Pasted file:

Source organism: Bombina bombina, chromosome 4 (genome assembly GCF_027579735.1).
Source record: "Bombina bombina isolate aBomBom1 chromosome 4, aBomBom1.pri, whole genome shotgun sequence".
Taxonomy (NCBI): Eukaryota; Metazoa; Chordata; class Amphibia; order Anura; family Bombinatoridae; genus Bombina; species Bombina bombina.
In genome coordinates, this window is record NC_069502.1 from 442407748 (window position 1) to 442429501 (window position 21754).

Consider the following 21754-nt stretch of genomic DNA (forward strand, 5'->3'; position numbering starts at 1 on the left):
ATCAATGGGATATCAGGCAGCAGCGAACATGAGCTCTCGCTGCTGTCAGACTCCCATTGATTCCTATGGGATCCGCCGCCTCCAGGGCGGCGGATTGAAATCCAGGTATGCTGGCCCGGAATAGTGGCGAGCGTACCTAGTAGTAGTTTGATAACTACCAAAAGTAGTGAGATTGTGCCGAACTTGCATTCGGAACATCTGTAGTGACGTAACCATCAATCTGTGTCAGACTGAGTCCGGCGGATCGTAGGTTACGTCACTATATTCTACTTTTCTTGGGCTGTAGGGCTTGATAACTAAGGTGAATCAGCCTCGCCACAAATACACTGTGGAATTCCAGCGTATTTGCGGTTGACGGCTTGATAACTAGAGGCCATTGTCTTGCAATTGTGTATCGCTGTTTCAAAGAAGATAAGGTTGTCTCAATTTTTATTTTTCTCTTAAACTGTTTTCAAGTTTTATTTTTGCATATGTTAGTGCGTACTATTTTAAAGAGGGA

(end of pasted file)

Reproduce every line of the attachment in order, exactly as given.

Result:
Source organism: Bombina bombina, chromosome 4 (genome assembly GCF_027579735.1).
Source record: "Bombina bombina isolate aBomBom1 chromosome 4, aBomBom1.pri, whole genome shotgun sequence".
Taxonomy (NCBI): Eukaryota; Metazoa; Chordata; class Amphibia; order Anura; family Bombinatoridae; genus Bombina; species Bombina bombina.
In genome coordinates, this window is record NC_069502.1 from 442407748 (window position 1) to 442429501 (window position 21754).

Consider the following 21754-nt stretch of genomic DNA (forward strand, 5'->3'; position numbering starts at 1 on the left):
ATCAATGGGATATCAGGCAGCAGCGAACATGAGCTCTCGCTGCTGTCAGACTCCCATTGATTCCTATGGGATCCGCCGCCTCCAGGGCGGCGGATTGAAATCCAGGTATGCTGGCCCGGAATAGTGGCGAGCGTACCTAGTAGTAGTTTGATAACTACCAAAAGTAGTGAGATTGTGCCGAACTTGCATTCGGAACATCTGTAGTGACGTAACCATCAATCTGTGTCAGACTGAGTCCGGCGGATCGTAGGTTACGTCACTATATTCTACTTTTCTTGGGCTGTAGGGCTTGATAACTAAGGTGAATCAGCCTCGCCACAAATACACTGTGGAATTCCAGCGTATTTGCGGTTGACGGCTTGATAACTAGAGGCCATTGTCTTGCAATTGTGTATCGCTGTTTCAAAGAAGATAAGGTTGTCTCAATTTTTATTTTTCTCTTAAACTGTTTTCAAGTTTTATTTTTGCATATGTTAGTGCGTACTATTTTAAAGAGGGA